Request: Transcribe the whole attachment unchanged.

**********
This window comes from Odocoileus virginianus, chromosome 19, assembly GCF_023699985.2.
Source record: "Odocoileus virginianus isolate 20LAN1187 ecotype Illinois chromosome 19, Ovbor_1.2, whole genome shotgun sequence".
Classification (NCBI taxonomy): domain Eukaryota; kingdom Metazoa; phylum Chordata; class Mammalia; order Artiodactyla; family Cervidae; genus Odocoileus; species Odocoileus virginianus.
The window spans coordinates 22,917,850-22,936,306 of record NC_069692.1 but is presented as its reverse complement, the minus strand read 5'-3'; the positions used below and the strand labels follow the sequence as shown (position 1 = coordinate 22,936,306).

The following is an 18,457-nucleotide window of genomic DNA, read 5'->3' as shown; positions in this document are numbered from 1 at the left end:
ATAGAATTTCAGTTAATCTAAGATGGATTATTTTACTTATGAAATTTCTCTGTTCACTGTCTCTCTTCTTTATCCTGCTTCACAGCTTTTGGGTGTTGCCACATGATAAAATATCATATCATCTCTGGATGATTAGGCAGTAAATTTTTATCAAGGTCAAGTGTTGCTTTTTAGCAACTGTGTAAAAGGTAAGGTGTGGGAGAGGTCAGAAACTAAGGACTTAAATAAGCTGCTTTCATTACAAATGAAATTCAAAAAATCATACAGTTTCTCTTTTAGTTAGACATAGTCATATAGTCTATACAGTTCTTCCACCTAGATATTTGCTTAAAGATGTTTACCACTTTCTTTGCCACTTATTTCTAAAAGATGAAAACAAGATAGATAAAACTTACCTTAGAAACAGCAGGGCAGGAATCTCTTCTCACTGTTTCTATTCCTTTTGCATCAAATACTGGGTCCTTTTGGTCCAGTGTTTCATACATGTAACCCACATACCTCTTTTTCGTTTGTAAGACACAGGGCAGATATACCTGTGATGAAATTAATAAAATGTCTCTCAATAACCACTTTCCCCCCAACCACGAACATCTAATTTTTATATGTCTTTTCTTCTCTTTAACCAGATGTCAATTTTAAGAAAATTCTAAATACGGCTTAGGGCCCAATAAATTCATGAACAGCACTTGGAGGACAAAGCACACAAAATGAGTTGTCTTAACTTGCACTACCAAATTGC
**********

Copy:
This window comes from Odocoileus virginianus, chromosome 19, assembly GCF_023699985.2.
Source record: "Odocoileus virginianus isolate 20LAN1187 ecotype Illinois chromosome 19, Ovbor_1.2, whole genome shotgun sequence".
Classification (NCBI taxonomy): domain Eukaryota; kingdom Metazoa; phylum Chordata; class Mammalia; order Artiodactyla; family Cervidae; genus Odocoileus; species Odocoileus virginianus.
The window spans coordinates 22,917,850-22,936,306 of record NC_069692.1 but is presented as its reverse complement, the minus strand read 5'-3'; the positions used below and the strand labels follow the sequence as shown (position 1 = coordinate 22,936,306).

The following is an 18,457-nucleotide window of genomic DNA, read 5'->3' as shown; positions in this document are numbered from 1 at the left end:
ATAGAATTTCAGTTAATCTAAGATGGATTATTTTACTTATGAAATTTCTCTGTTCACTGTCTCTCTTCTTTATCCTGCTTCACAGCTTTTGGGTGTTGCCACATGATAAAATATCATATCATCTCTGGATGATTAGGCAGTAAATTTTTATCAAGGTCAAGTGTTGCTTTTTAGCAACTGTGTAAAAGGTAAGGTGTGGGAGAGGTCAGAAACTAAGGACTTAAATAAGCTGCTTTCATTACAAATGAAATTCAAAAAATCATACAGTTTCTCTTTTAGTTAGACATAGTCATATAGTCTATACAGTTCTTCCACCTAGATATTTGCTTAAAGATGTTTACCACTTTCTTTGCCACTTATTTCTAAAAGATGAAAACAAGATAGATAAAACTTACCTTAGAAACAGCAGGGCAGGAATCTCTTCTCACTGTTTCTATTCCTTTTGCATCAAATACTGGGTCCTTTTGGTCCAGTGTTTCATACATGTAACCCACATACCTCTTTTTCGTTTGTAAGACACAGGGCAGATATACCTGTGATGAAATTAATAAAATGTCTCTCAATAACCACTTTCCCCCCAACCACGAACATCTAATTTTTATATGTCTTTTCTTCTCTTTAACCAGATGTCAATTTTAAGAAAATTCTAAATACGGCTTAGGGCCCAATAAATTCATGAACAGCACTTGGAGGACAAAGCACACAAAATGAGTTGTCTTAACTTGCACTACCAAATTGC